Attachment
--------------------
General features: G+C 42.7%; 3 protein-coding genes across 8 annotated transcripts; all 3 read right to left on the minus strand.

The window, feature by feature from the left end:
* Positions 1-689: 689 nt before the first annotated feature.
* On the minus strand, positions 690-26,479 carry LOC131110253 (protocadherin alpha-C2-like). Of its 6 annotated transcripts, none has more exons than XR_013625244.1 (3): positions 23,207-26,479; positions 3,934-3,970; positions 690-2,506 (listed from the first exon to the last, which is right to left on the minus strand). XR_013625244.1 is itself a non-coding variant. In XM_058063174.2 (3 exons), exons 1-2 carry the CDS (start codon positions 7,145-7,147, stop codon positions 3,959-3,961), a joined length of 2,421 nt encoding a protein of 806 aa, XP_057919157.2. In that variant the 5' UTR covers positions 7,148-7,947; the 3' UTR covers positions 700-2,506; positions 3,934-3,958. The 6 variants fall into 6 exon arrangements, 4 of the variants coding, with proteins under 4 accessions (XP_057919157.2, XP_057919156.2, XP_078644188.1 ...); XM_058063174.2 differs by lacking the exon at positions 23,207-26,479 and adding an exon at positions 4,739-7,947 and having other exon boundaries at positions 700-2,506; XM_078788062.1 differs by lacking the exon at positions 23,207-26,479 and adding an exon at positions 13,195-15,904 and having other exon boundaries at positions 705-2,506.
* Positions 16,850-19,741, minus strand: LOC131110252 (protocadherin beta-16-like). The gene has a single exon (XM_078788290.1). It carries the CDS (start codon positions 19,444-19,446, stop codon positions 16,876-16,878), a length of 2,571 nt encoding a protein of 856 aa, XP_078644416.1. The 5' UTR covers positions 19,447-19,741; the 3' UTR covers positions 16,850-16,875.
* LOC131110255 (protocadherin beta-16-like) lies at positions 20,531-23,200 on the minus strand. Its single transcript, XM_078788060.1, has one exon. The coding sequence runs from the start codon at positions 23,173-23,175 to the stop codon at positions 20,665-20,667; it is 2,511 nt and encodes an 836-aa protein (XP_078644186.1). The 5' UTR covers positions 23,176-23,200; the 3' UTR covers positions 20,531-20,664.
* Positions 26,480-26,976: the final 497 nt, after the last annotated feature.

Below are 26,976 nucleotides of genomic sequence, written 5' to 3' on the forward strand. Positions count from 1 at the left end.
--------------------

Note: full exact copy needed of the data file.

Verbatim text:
General features: G+C 42.7%; 3 protein-coding genes across 8 annotated transcripts; all 3 read right to left on the minus strand.

The window, feature by feature from the left end:
* Positions 1-689: 689 nt before the first annotated feature.
* On the minus strand, positions 690-26,479 carry LOC131110253 (protocadherin alpha-C2-like). Of its 6 annotated transcripts, none has more exons than XR_013625244.1 (3): positions 23,207-26,479; positions 3,934-3,970; positions 690-2,506 (listed from the first exon to the last, which is right to left on the minus strand). XR_013625244.1 is itself a non-coding variant. In XM_058063174.2 (3 exons), exons 1-2 carry the CDS (start codon positions 7,145-7,147, stop codon positions 3,959-3,961), a joined length of 2,421 nt encoding a protein of 806 aa, XP_057919157.2. In that variant the 5' UTR covers positions 7,148-7,947; the 3' UTR covers positions 700-2,506; positions 3,934-3,958. The 6 variants fall into 6 exon arrangements, 4 of the variants coding, with proteins under 4 accessions (XP_057919157.2, XP_057919156.2, XP_078644188.1 ...); XM_058063174.2 differs by lacking the exon at positions 23,207-26,479 and adding an exon at positions 4,739-7,947 and having other exon boundaries at positions 700-2,506; XM_078788062.1 differs by lacking the exon at positions 23,207-26,479 and adding an exon at positions 13,195-15,904 and having other exon boundaries at positions 705-2,506.
* Positions 16,850-19,741, minus strand: LOC131110252 (protocadherin beta-16-like). The gene has a single exon (XM_078788290.1). It carries the CDS (start codon positions 19,444-19,446, stop codon positions 16,876-16,878), a length of 2,571 nt encoding a protein of 856 aa, XP_078644416.1. The 5' UTR covers positions 19,447-19,741; the 3' UTR covers positions 16,850-16,875.
* LOC131110255 (protocadherin beta-16-like) lies at positions 20,531-23,200 on the minus strand. Its single transcript, XM_078788060.1, has one exon. The coding sequence runs from the start codon at positions 23,173-23,175 to the stop codon at positions 20,665-20,667; it is 2,511 nt and encodes an 836-aa protein (XP_078644186.1). The 5' UTR covers positions 23,176-23,200; the 3' UTR covers positions 20,531-20,664.
* Positions 26,480-26,976: the final 497 nt, after the last annotated feature.

Below are 26,976 nucleotides of genomic sequence, written 5' to 3' on the forward strand. Positions count from 1 at the left end.